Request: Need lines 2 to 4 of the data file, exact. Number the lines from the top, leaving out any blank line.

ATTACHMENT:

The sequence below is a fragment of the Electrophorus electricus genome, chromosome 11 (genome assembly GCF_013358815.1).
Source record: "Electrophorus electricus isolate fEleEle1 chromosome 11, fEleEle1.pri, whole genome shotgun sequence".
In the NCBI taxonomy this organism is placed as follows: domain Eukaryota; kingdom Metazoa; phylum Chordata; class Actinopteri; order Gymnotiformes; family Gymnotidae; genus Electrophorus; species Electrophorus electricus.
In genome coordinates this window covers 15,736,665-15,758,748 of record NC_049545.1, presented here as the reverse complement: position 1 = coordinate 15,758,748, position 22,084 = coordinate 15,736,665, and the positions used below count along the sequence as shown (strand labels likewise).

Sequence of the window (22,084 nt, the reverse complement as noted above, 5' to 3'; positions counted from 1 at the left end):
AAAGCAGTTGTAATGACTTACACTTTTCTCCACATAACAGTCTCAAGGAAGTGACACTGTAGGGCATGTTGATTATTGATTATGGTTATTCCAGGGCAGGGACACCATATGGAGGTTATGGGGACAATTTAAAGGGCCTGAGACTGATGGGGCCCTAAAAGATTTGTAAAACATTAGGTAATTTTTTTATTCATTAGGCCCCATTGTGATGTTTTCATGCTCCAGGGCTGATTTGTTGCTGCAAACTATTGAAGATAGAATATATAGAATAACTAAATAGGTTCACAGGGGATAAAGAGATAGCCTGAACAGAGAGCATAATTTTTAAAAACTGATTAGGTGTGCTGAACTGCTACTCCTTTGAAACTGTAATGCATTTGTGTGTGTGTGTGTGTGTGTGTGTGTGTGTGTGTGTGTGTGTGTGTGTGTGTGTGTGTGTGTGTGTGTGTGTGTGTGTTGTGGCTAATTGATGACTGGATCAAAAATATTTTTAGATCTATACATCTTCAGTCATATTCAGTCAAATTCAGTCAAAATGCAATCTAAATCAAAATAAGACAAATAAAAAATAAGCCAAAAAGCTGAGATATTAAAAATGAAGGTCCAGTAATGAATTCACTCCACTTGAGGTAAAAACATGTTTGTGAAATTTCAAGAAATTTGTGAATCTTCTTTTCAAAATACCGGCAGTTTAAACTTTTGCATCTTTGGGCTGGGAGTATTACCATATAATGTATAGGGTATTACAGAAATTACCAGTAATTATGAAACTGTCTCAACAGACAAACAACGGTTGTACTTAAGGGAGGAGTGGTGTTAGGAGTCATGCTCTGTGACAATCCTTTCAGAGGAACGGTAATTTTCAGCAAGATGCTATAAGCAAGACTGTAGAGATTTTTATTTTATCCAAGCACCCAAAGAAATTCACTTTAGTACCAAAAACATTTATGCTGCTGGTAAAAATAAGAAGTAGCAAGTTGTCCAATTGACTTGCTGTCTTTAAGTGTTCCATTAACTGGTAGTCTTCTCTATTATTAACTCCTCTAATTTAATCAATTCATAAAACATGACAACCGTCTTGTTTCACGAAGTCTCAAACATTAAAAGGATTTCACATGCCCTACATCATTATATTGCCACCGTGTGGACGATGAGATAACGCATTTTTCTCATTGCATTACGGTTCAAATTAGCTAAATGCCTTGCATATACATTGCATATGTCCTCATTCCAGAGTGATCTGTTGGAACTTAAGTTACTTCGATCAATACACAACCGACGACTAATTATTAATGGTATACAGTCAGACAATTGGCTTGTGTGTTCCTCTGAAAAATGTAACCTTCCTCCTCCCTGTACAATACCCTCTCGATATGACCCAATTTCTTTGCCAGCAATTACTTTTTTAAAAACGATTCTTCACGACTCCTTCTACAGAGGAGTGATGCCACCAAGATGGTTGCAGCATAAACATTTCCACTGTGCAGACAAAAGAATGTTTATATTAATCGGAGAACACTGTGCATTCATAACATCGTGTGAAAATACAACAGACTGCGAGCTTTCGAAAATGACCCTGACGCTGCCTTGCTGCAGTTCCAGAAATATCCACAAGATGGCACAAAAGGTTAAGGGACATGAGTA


Source record: "Electrophorus electricus isolate fEleEle1 chromosome 11, fEleEle1.pri, whole genome shotgun sequence".
In the NCBI taxonomy this organism is placed as follows: domain Eukaryota; kingdom Metazoa; phylum Chordata; class Actinopteri; order Gymnotiformes; family Gymnotidae; genus Electrophorus; species Electrophorus electricus.
In genome coordinates this window covers 15,736,665-15,758,748 of record NC_049545.1, presented here as the reverse complement: position 1 = coordinate 15,758,748, position 22,084 = coordinate 15,736,665, and the positions used below count along the sequence as shown (strand labels likewise).